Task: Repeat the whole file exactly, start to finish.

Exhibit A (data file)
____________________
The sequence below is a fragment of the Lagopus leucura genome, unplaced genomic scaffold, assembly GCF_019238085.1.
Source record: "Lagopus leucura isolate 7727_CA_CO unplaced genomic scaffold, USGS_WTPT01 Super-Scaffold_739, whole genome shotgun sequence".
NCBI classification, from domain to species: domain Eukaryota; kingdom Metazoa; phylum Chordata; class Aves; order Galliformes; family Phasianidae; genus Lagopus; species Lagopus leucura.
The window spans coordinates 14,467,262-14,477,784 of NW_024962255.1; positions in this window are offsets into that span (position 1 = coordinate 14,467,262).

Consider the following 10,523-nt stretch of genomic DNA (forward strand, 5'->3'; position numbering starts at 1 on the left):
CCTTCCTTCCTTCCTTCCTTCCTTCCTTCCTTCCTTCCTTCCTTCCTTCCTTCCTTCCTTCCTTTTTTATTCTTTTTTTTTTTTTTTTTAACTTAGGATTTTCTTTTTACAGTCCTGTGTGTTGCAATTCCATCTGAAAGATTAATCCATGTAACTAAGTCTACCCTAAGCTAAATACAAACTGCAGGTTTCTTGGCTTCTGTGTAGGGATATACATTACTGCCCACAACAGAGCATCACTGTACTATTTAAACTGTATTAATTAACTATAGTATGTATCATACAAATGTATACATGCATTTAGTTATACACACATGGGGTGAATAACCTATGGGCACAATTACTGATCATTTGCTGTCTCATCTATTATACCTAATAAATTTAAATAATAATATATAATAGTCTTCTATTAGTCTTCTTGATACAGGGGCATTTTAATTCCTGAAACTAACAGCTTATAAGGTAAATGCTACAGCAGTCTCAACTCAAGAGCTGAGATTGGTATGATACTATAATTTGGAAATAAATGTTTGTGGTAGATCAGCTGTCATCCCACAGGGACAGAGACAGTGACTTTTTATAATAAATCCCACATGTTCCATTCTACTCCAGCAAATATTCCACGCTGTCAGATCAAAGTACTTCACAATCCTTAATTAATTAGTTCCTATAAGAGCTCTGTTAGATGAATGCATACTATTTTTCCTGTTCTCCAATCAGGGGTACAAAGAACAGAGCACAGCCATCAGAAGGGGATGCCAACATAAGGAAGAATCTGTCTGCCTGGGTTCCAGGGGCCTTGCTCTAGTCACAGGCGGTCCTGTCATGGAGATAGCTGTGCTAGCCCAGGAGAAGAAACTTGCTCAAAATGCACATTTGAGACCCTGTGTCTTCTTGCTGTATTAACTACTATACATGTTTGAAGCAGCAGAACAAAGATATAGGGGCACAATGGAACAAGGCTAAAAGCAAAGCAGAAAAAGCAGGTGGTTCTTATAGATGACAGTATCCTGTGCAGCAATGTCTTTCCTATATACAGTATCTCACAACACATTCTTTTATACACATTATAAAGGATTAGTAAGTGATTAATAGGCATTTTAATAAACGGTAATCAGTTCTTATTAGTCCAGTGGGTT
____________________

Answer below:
The sequence below is a fragment of the Lagopus leucura genome, unplaced genomic scaffold, assembly GCF_019238085.1.
Source record: "Lagopus leucura isolate 7727_CA_CO unplaced genomic scaffold, USGS_WTPT01 Super-Scaffold_739, whole genome shotgun sequence".
NCBI classification, from domain to species: domain Eukaryota; kingdom Metazoa; phylum Chordata; class Aves; order Galliformes; family Phasianidae; genus Lagopus; species Lagopus leucura.
The window spans coordinates 14,467,262-14,477,784 of NW_024962255.1; positions in this window are offsets into that span (position 1 = coordinate 14,467,262).

Consider the following 10,523-nt stretch of genomic DNA (forward strand, 5'->3'; position numbering starts at 1 on the left):
CCTTCCTTCCTTCCTTCCTTCCTTCCTTCCTTCCTTCCTTCCTTCCTTCCTTCCTTCCTTCCTTTTTTATTCTTTTTTTTTTTTTTTTTAACTTAGGATTTTCTTTTTACAGTCCTGTGTGTTGCAATTCCATCTGAAAGATTAATCCATGTAACTAAGTCTACCCTAAGCTAAATACAAACTGCAGGTTTCTTGGCTTCTGTGTAGGGATATACATTACTGCCCACAACAGAGCATCACTGTACTATTTAAACTGTATTAATTAACTATAGTATGTATCATACAAATGTATACATGCATTTAGTTATACACACATGGGGTGAATAACCTATGGGCACAATTACTGATCATTTGCTGTCTCATCTATTATACCTAATAAATTTAAATAATAATATATAATAGTCTTCTATTAGTCTTCTTGATACAGGGGCATTTTAATTCCTGAAACTAACAGCTTATAAGGTAAATGCTACAGCAGTCTCAACTCAAGAGCTGAGATTGGTATGATACTATAATTTGGAAATAAATGTTTGTGGTAGATCAGCTGTCATCCCACAGGGACAGAGACAGTGACTTTTTATAATAAATCCCACATGTTCCATTCTACTCCAGCAAATATTCCACGCTGTCAGATCAAAGTACTTCACAATCCTTAATTAATTAGTTCCTATAAGAGCTCTGTTAGATGAATGCATACTATTTTTCCTGTTCTCCAATCAGGGGTACAAAGAACAGAGCACAGCCATCAGAAGGGGATGCCAACATAAGGAAGAATCTGTCTGCCTGGGTTCCAGGGGCCTTGCTCTAGTCACAGGCGGTCCTGTCATGGAGATAGCTGTGCTAGCCCAGGAGAAGAAACTTGCTCAAAATGCACATTTGAGACCCTGTGTCTTCTTGCTGTATTAACTACTATACATGTTTGAAGCAGCAGAACAAAGATATAGGGGCACAATGGAACAAGGCTAAAAGCAAAGCAGAAAAAGCAGGTGGTTCTTATAGATGACAGTATCCTGTGCAGCAATGTCTTTCCTATATACAGTATCTCACAACACATTCTTTTATACACATTATAAAGGATTAGTAAGTGATTAATAGGCATTTTAATAAACGGTAATCAGTTCTTATTAGTCCAGTGGGTT